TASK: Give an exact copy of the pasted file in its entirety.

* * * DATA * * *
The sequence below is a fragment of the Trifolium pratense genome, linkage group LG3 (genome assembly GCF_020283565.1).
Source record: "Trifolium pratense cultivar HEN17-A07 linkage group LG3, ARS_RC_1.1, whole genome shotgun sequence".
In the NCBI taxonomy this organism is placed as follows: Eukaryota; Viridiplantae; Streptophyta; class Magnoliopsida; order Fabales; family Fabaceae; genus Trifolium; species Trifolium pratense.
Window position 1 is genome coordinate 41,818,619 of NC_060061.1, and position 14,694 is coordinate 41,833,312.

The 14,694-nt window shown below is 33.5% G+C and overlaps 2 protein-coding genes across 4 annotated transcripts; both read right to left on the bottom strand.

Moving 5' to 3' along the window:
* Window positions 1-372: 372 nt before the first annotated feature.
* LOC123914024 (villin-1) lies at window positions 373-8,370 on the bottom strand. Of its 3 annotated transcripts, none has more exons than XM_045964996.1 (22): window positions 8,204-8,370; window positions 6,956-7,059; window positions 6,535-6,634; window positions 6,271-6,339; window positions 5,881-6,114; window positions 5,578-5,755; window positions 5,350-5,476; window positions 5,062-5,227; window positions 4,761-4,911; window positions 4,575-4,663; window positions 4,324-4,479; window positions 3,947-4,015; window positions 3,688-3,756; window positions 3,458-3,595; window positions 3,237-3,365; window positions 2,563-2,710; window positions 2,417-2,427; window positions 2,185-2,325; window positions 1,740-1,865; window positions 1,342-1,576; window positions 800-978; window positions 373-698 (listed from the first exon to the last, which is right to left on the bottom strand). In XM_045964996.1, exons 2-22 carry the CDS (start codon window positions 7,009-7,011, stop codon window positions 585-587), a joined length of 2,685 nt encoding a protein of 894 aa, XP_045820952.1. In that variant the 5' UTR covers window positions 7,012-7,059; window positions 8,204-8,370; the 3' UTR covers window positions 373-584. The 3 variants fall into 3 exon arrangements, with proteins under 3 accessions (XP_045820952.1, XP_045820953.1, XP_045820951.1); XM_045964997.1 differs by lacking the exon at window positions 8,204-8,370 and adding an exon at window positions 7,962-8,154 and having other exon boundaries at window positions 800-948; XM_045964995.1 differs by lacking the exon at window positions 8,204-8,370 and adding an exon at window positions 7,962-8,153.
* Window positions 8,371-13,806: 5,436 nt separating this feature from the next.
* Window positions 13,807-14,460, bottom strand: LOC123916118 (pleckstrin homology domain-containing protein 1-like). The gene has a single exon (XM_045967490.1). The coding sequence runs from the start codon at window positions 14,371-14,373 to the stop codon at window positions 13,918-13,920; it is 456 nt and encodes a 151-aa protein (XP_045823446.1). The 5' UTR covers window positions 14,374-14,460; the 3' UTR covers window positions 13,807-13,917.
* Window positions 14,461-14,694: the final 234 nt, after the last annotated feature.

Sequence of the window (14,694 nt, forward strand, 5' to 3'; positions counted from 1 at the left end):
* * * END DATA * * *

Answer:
The sequence below is a fragment of the Trifolium pratense genome, linkage group LG3 (genome assembly GCF_020283565.1).
Source record: "Trifolium pratense cultivar HEN17-A07 linkage group LG3, ARS_RC_1.1, whole genome shotgun sequence".
In the NCBI taxonomy this organism is placed as follows: Eukaryota; Viridiplantae; Streptophyta; class Magnoliopsida; order Fabales; family Fabaceae; genus Trifolium; species Trifolium pratense.
Window position 1 is genome coordinate 41,818,619 of NC_060061.1, and position 14,694 is coordinate 41,833,312.

The 14,694-nt window shown below is 33.5% G+C and overlaps 2 protein-coding genes across 4 annotated transcripts; both read right to left on the bottom strand.

Moving 5' to 3' along the window:
* Window positions 1-372: 372 nt before the first annotated feature.
* LOC123914024 (villin-1) lies at window positions 373-8,370 on the bottom strand. Of its 3 annotated transcripts, none has more exons than XM_045964996.1 (22): window positions 8,204-8,370; window positions 6,956-7,059; window positions 6,535-6,634; window positions 6,271-6,339; window positions 5,881-6,114; window positions 5,578-5,755; window positions 5,350-5,476; window positions 5,062-5,227; window positions 4,761-4,911; window positions 4,575-4,663; window positions 4,324-4,479; window positions 3,947-4,015; window positions 3,688-3,756; window positions 3,458-3,595; window positions 3,237-3,365; window positions 2,563-2,710; window positions 2,417-2,427; window positions 2,185-2,325; window positions 1,740-1,865; window positions 1,342-1,576; window positions 800-978; window positions 373-698 (listed from the first exon to the last, which is right to left on the bottom strand). In XM_045964996.1, exons 2-22 carry the CDS (start codon window positions 7,009-7,011, stop codon window positions 585-587), a joined length of 2,685 nt encoding a protein of 894 aa, XP_045820952.1. In that variant the 5' UTR covers window positions 7,012-7,059; window positions 8,204-8,370; the 3' UTR covers window positions 373-584. The 3 variants fall into 3 exon arrangements, with proteins under 3 accessions (XP_045820952.1, XP_045820953.1, XP_045820951.1); XM_045964997.1 differs by lacking the exon at window positions 8,204-8,370 and adding an exon at window positions 7,962-8,154 and having other exon boundaries at window positions 800-948; XM_045964995.1 differs by lacking the exon at window positions 8,204-8,370 and adding an exon at window positions 7,962-8,153.
* Window positions 8,371-13,806: 5,436 nt separating this feature from the next.
* Window positions 13,807-14,460, bottom strand: LOC123916118 (pleckstrin homology domain-containing protein 1-like). The gene has a single exon (XM_045967490.1). The coding sequence runs from the start codon at window positions 14,371-14,373 to the stop codon at window positions 13,918-13,920; it is 456 nt and encodes a 151-aa protein (XP_045823446.1). The 5' UTR covers window positions 14,374-14,460; the 3' UTR covers window positions 13,807-13,917.
* Window positions 14,461-14,694: the final 234 nt, after the last annotated feature.

Sequence of the window (14,694 nt, forward strand, 5' to 3'; positions counted from 1 at the left end):